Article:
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Fayum Mummy Portrait of a Bearded Man

Egyptian - Mummy Portrait of a Bearded Man - Walters Art Museum

Fayum Mummy Portrait of a Bearded Man

These types of Mummy portraits are also called Fayum mummy portraits. It is a type of naturalistic painted portrait on wooden boards attached to Egyptian mummies from the Coptic period. These Mummy portraits belong to the tradition of panel painting, which was a highly regarded art form in the Classical world. Fayum pictures are the only significant body of art from that tradition to have survived. While painted cartonnage mummy cases date back to pharaonic times, the Faiyum mummy portraits were an innovation dating to the Coptic period.

The “Coptic period” was defined by the religious shifts in Egyptian culture to Coptic Christianity from the ancient Egyptian religion and which dominated until the Muslim conquest of Egypt in the 7th century. Regarding the artistic tradition, the images derive more from Greco-Roman artistic traditions than Egyptian ones.

Mummy portraits have been found across Egypt, but are most common in the Faiyum Basin, and “Faiyum Portraits” is today generally regarded as a stylistic, and not just a geographic, description. The portraits covered the faces of bodies that were mummified for burial.   The panel portraits were made in either tempera paint or encaustic, as in this example. Encaustic painting is a technique in which the pigment is dissolved in wax before it is applied to the surface.

About 900 mummy portraits are known at present. Due to the hot, dry Egyptian climate, the paintings are often very well preserved, often retaining their brilliant colours seemingly unfaded by time. Surviving examples show that they were mounted into the bands of cloth that were used to wrap the bodies. Almost all have now been detached from the mummies. They usually depict a single person, showing the head, or head and upper chest viewed frontally.

In terms of artistic tradition, the images derive more from Greco-Roman artistic traditions than Egyptian ones.

Coptic Period

The “Coptic period” is an informal designation for Late Roman Egypt (3rd−4th centuries) and Byzantine Egypt (4th−7th centuries). This era was defined by the religious shifts in Egyptian culture to Coptic Christianity from ancient Egyptian religion until the Muslim conquest of Egypt in the 7th century. The Coptic period began about the 3rd century and lasted until around the significant decline of Christianity in Egypt with the arrival of Islam in the 7th century.

Although the term “Coptic period” is generally avoided by the academics due to its imprecise interpretation, because “Late Antiquity” or “Byzantine Egypt” are used to define chronological periods. Coptic Christianity still has many followers in present-day Egypt.

Roman Egypt

The Roman province of Egypt was established in 30 BC after the defeat of Mark Antony and Pharaoh Cleopatra. The Romans annexed the Ptolemaic Kingdom to the Roman Empire. The province came to serve as a major producer of grain for the empire and had a highly developed urban economy. Roman Egypt was by far the wealthiest of the Eastern Roman provinces and by far the most prosperous Roman area outside Italia. Alexandria, its capital, possessed the largest port and was the second largest city of the Roman Empire.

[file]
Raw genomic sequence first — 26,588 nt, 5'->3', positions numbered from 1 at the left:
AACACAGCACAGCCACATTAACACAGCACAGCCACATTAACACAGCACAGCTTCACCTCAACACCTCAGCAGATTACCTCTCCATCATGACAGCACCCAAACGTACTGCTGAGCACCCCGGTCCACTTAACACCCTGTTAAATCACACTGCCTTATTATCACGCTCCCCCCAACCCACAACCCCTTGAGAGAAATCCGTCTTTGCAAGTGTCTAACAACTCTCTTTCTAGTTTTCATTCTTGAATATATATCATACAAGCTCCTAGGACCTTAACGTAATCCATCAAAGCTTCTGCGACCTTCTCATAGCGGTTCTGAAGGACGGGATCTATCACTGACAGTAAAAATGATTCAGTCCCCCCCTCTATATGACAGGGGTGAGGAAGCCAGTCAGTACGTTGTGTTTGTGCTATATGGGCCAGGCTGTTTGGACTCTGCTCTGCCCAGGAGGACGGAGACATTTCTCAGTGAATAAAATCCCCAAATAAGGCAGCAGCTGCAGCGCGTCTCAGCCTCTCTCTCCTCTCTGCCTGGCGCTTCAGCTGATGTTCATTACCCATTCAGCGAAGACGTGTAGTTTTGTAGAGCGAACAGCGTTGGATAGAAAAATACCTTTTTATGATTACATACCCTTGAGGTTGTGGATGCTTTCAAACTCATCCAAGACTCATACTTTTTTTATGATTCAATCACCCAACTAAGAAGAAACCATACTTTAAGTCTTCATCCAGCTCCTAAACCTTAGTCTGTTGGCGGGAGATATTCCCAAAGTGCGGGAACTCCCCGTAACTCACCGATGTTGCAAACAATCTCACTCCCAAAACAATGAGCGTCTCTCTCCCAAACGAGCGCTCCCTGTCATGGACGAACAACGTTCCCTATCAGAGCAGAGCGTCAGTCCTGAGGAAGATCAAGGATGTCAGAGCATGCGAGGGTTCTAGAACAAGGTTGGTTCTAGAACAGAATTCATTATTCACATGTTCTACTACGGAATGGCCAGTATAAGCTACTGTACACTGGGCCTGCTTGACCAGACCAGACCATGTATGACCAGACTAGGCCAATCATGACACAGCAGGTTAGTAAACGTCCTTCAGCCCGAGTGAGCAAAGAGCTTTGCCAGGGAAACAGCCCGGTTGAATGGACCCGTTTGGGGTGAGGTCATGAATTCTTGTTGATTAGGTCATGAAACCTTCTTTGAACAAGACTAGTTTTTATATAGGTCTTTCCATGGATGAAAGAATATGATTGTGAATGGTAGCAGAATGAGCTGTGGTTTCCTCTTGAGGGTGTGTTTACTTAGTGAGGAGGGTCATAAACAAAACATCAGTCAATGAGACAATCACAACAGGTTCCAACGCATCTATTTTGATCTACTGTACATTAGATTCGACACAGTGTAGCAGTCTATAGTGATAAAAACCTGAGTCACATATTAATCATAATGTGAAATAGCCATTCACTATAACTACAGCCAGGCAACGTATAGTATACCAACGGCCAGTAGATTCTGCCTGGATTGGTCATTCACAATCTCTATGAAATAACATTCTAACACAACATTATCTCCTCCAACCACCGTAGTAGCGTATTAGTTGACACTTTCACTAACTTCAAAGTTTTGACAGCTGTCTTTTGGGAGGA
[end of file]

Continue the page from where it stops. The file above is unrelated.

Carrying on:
Fayum Mummy Portraits

Fayum mummy portraits are also are known as Faiyum, is the modern term for a type of naturalistic painted portrait on wooden boards attached to Upper-class mummies from Roman Egypt. These Mummy portraits are most common in the Faiyum Basin and the Hadrianic Roman city Antinoopolis. While painted cartonnage mummy cases date back to pharaonic times, the Faiyum mummy portraits were introduced at the time of the Roman occupation of Egypt.

The portraits date to the Imperial Roman era, from the late 1st century BC or the early 1st century AD  and their production, ended in the middle of the 3rd century. They are the few surviving examples of the panel painting tradition of the classical world, which was continued into Byzantine and Western cultures in the post-classical world, including the local tradition of Coptic iconography in Egypt.

Reflections on Fayum Mummy Portrait

  • Egyptian mummy portrait nearly 1,000 years-old, Roman or Hellenistic?

Explore the Walters Art Museum

Mummy Portrait of a Bearded Man

  • Title:                    Mummy Portrait of a Bearded Man
  • Date:                    ca. 170-180 CE
  • Culture:               Roman Egypt (Roman Imperial)
  • Find site:             Egypt, Faiyum (er-Rubayat)
  • Material:             Encaustic (wax and pigments) on wood
  • Dimensions:       H: 15 15/16 x W: 7 7/8 in. (40.5 x 20 cm)
  • Museum:            Walters Art Museum

~~~

“This is the Great Work of a man:
always to take the blame for his own sins before God
and to expect temptation to his last breath.”

– Coptic Proverb

~~~


Photo Credit: 1) Walters Art Museum [Public domain or Public domain], via Wikimedia Commons

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